Bill to Drug-Test Welfare Applicants Sinks in Indiana
The measure was withdrawn after opponents attached an amendment that required politicians to be tested as well.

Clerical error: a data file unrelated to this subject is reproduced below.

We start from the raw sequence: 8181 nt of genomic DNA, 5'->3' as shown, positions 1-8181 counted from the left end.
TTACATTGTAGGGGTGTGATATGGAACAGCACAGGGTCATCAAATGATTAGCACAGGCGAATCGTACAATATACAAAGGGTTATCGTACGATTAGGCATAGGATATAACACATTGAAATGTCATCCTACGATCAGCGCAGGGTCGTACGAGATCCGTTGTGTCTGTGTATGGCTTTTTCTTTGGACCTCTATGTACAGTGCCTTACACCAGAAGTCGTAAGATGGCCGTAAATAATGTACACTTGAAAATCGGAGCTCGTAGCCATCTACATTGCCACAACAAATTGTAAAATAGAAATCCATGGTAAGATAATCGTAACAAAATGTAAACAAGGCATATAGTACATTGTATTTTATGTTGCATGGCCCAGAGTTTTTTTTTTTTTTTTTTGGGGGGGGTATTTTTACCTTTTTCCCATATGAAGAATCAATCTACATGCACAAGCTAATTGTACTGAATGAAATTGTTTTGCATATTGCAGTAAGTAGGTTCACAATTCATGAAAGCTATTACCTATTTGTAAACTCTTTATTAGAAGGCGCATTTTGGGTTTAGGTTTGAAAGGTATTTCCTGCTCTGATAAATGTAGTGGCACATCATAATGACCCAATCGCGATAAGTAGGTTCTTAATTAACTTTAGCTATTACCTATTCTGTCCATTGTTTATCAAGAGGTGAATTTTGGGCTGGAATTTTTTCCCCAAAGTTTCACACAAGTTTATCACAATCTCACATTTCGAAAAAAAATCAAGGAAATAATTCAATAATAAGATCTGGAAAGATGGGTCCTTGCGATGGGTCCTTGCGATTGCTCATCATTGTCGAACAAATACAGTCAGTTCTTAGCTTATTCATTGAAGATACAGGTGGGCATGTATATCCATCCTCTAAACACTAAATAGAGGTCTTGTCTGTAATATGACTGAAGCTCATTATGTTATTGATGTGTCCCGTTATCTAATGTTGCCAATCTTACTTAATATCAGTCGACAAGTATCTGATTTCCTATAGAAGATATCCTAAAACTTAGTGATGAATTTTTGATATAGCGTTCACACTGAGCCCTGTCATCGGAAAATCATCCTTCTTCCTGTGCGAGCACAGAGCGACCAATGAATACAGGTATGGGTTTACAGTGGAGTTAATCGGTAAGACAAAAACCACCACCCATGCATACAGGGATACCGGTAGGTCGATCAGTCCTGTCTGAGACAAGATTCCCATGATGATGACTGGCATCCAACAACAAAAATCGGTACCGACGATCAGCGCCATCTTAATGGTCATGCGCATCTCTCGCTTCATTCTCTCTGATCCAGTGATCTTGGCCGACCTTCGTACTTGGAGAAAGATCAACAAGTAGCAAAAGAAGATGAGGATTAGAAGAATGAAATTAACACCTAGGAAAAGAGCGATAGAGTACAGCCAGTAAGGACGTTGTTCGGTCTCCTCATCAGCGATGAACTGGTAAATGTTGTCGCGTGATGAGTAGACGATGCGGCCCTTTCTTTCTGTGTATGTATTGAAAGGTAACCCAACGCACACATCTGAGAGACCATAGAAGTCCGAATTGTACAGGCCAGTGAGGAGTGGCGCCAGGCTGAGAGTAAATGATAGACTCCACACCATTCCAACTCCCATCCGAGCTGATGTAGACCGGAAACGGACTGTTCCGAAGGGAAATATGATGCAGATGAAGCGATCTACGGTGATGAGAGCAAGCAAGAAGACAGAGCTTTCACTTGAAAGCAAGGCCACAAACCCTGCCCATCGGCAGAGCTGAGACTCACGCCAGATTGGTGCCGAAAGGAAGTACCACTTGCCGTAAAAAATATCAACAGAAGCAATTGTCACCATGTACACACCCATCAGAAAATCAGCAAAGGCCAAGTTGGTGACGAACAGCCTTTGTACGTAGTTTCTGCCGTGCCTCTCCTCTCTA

An Indiana bill seeking to mandate drug testing for welfare applicants has been withdrawn—after it was amended to include drug testing for lawmakers. Indiana General Assembly Republican Rep. Jud McMillin took his bill—similar to ones introduced across the US in over 30 states, including Florida—off the table Friday when Democrat Rep. Ryan Dvorak successfully added the lawmaker amendment. It's considered unconstitutional for political candidates to be subject to drug testing. McMillin says he's withdrawn the bill temporarily so it can be revised, while insisting that responsible legislators—including him—would have no problem submitting: "Give me the cup right now and I will be happy to take the test." The bill will be reintroduced on Monday. McMillin's suggested revisions would mean only welfare-seekers who “arouse reasonable suspicion” would be forced to take tests. Dvorak isn't convinced of his rival's honorable intent: "After it passed, Rep. McMillin got pretty upset and pulled his bill,” he says. "If anything, I think it points out some of the hypocrisy... If we're going to impose standards on drug testing, then it should apply to everybody who receives government money."